Top ports in Africa

Top ports in Africa
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Africa accounts for 2.5% of exports and 3% of imports in world merchandise trade by value.

Africa has been known to be a strategic hub for global trade and most of Africa’s imports and exports, about 90% of those are transported by sea.

The maritime logistics sector in Africa has also been responsible for the continent’s drive to become a global trade hub.

According to data from UNCTAD, Africa accounts for 2.5% of exports and 3% of imports in world merchandise trade by value by 2020.

Top 10 biggest African ports by trade volume

Here’s the list of the top 10 biggest African ports by trade volume.

1. Tanger Med (Morocco)

This port, which is located in Morocco, is Africa’s biggest port.

The Tanger Med port currently has an annual handling capacity of 9 million (TEUs), and exports about one million new vehicles and 700,000 trucks.

The capacity and trade volume in ports is measured using a TEU (twenty-foot equivalent unit) and one 20-foot container equals one TEU

As of 2022, the port handled 7.5 million TEU representing a 6% increase from the volume transported in 2021 and the port’s total throughput in the same period amounted to 107.8 million tonnes.

2. Port Said (Egypt)

This port is located in Egypt and has an annual handling capacity of about five million tonnes of 20-feet containers.

Before the port expansion, the port was able to handle just about 2.2 million TEUs, but this increased to 5.1 million TEU after the second phase of the expansion project.

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3. Port of Durban (South Africa)

The Durban port which is the largest and busiest port terminal in South Africa has a container handling capacity of 2.9 million TEUs and capacity to handle over 600,000 shipped vehicle units.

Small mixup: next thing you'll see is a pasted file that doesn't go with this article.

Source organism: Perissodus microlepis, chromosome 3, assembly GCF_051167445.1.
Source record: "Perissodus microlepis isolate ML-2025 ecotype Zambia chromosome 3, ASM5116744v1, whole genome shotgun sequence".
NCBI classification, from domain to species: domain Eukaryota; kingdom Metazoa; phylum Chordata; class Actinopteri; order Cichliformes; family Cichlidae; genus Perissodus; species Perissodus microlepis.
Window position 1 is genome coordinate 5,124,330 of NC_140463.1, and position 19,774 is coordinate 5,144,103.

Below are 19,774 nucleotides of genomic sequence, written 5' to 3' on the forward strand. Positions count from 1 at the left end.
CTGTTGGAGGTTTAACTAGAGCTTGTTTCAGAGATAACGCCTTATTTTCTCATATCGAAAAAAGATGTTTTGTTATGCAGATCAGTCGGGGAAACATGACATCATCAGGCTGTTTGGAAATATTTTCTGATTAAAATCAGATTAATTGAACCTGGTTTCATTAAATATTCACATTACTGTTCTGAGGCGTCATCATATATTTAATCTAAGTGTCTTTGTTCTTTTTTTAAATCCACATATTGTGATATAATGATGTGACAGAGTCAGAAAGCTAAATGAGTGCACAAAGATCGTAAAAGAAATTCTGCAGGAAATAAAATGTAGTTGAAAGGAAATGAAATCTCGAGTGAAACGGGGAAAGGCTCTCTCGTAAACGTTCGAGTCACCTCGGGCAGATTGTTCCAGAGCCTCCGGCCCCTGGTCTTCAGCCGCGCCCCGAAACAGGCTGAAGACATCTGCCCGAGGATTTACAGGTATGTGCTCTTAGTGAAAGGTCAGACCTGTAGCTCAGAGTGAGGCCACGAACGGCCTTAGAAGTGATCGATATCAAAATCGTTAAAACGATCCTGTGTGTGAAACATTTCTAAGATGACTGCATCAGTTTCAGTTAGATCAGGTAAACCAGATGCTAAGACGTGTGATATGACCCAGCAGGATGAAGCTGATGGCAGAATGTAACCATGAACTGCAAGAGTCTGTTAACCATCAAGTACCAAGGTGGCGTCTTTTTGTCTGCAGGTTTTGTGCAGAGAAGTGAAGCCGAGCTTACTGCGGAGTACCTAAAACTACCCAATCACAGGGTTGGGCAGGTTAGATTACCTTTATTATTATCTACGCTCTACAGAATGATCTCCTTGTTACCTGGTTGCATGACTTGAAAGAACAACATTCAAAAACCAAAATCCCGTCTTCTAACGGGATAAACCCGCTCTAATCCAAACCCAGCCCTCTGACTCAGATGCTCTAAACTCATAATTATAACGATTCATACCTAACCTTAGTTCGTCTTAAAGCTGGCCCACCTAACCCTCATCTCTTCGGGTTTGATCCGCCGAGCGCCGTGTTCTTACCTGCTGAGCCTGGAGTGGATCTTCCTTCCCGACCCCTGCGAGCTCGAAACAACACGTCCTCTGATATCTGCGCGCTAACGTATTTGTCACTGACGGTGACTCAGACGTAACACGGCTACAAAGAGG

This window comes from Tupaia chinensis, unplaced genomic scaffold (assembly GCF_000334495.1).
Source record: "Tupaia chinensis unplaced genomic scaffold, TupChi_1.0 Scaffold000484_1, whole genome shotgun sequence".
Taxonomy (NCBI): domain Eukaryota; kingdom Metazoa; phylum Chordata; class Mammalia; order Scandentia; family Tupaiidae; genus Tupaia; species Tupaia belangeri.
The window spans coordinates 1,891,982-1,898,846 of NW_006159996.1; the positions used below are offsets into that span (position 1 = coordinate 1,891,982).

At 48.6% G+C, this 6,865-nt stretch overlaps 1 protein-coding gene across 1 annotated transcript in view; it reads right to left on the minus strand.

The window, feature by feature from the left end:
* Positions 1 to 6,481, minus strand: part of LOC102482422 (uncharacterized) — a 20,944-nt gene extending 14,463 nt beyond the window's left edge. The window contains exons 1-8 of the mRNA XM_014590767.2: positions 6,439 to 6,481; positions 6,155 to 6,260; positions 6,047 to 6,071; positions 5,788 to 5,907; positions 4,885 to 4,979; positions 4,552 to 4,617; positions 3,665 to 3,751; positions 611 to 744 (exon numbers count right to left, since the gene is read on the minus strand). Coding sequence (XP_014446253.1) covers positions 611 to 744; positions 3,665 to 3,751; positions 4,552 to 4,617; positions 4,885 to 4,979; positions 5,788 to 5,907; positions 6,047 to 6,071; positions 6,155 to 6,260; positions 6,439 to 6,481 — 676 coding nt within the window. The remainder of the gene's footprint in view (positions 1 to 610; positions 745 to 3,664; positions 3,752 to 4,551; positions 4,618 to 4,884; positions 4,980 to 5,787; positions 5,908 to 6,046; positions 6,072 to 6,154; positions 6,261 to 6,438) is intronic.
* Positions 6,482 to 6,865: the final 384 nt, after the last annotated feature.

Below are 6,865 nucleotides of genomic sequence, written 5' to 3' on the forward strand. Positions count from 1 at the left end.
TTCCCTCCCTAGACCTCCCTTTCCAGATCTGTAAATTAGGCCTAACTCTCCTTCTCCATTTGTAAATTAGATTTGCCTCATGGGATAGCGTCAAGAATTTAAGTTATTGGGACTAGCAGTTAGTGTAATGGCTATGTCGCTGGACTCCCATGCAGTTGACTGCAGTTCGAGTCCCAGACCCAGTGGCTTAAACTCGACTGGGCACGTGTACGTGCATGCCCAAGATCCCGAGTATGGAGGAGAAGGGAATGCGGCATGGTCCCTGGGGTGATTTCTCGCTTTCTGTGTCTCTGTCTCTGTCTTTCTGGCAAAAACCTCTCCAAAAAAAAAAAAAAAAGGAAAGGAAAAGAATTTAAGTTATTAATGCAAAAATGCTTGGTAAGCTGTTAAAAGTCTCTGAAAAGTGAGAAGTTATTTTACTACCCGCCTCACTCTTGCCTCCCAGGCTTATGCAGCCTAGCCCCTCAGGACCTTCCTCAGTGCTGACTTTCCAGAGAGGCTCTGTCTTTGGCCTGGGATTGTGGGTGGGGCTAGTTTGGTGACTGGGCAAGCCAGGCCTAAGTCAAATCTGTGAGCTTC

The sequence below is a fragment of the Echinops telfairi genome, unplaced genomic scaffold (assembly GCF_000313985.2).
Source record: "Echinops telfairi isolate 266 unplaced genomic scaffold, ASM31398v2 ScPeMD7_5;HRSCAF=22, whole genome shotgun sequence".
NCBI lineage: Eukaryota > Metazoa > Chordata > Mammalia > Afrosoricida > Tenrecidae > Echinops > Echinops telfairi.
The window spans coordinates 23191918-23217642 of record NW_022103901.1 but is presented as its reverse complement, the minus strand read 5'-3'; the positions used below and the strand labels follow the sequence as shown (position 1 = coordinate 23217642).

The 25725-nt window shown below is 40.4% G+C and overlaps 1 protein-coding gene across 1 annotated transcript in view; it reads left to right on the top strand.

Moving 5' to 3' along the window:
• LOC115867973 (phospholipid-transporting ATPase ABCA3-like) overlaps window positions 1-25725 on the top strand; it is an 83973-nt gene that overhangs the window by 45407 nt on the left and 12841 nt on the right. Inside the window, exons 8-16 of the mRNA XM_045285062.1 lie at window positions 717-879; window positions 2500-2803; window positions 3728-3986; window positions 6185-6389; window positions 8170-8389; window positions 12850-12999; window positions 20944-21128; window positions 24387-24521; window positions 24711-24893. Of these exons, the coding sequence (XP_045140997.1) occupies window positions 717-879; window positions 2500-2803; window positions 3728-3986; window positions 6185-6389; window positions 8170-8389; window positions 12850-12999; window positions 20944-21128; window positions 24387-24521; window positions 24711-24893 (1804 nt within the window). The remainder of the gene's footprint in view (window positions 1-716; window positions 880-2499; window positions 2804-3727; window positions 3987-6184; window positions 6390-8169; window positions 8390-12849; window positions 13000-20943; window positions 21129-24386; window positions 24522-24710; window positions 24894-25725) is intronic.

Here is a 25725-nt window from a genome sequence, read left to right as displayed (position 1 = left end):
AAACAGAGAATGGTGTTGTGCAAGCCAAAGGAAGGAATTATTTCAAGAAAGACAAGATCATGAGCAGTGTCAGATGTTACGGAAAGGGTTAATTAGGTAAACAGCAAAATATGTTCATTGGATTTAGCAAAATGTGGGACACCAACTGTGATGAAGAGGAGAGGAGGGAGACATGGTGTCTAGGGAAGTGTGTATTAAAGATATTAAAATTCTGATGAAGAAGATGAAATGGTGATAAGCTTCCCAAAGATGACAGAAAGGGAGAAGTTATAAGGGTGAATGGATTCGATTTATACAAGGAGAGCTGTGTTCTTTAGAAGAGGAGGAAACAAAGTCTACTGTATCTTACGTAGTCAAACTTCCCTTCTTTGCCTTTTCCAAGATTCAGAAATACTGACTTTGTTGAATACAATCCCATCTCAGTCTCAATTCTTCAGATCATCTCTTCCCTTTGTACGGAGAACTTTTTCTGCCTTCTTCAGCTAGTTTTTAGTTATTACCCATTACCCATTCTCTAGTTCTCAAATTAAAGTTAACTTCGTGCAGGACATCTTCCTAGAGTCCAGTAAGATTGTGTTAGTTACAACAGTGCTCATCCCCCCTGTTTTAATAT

With over 5,000 ships docking at the port every year, that generates about 60% of the country’s trade volume.

4. Lekki Deep Sea Port (Nigeria)

The US$1.5 billion Lekki Deep Sea Port in Lagos, Nigeria is the country’s first deep-water seaport and one of the biggest in West Africa.

The port handles 2.7 million, 20-foot TEU’s and can handle vessels with a capacity exceeding 18,000 TEUs.

5. Port of Ngqura (South Africa)

The port of Ngqura is the most recently established port in South Africa and also boasts of being the deepest container port in the country. It has a handling capacity of about 2 million TEUs.

Top 10 biggest African ports by trade volume [Nansha Port Guangzhou]
Top 10 biggest African ports by trade volume [Nansha Port Guangzhou]

6. Lomé (Togo)

The Port in Lome is currently ranked third in West Africa, behind Lagos and Abidjan and can handle 1.8 million TEU.

The port facilitates imports, exports from Asia and Europe and also grants access to the landlocked countries of Mali, Niger and Burkina Faso and the northern areas of Nigeria.

7. Port of Abidjan (Ivory Coast)

The port located in Ivory Coast had a facelift which gulped about $80 million for the terminal expansion and was completed in 2015. This project increased the annual container capacity to 1.5m TEUs from the initial 1 million container capacity.

8. Mombasa (Kenya)

The port of Mombasa which is managed by the Kenyan government is the gateway and exit point for cargo belonging to about nine African countries.

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The port has a handling capacity of 1.65 million containers but had achieved 1.32 million within the first 10 months of 2023.

9. Port of Casablanca (Morocco)

The port of Casablanca located in Morocco is one of the largest artificial ports in the world and has the capacity to handle about 1.3 million TEUs with 21.3 million tons of cargo annually.

The port can comfortably accommodate approximately 35 ships simultaneously and it also handles over 21.3 million tons of cargo each year.

10. Port of Doraleh (Djibouti)

The $590 million Doraleh Multipurpose Port in Djibouti started in 2015 and has the capacity to handle 1.6 million containers annually. It links Europe, the Far East, the Horn of Africa and the Persian Gulf. It was officially commissioned in 2019.

African ports are currently gearing for an expansion with investors eager to have a bite of the continuously growing maritime trade sector.

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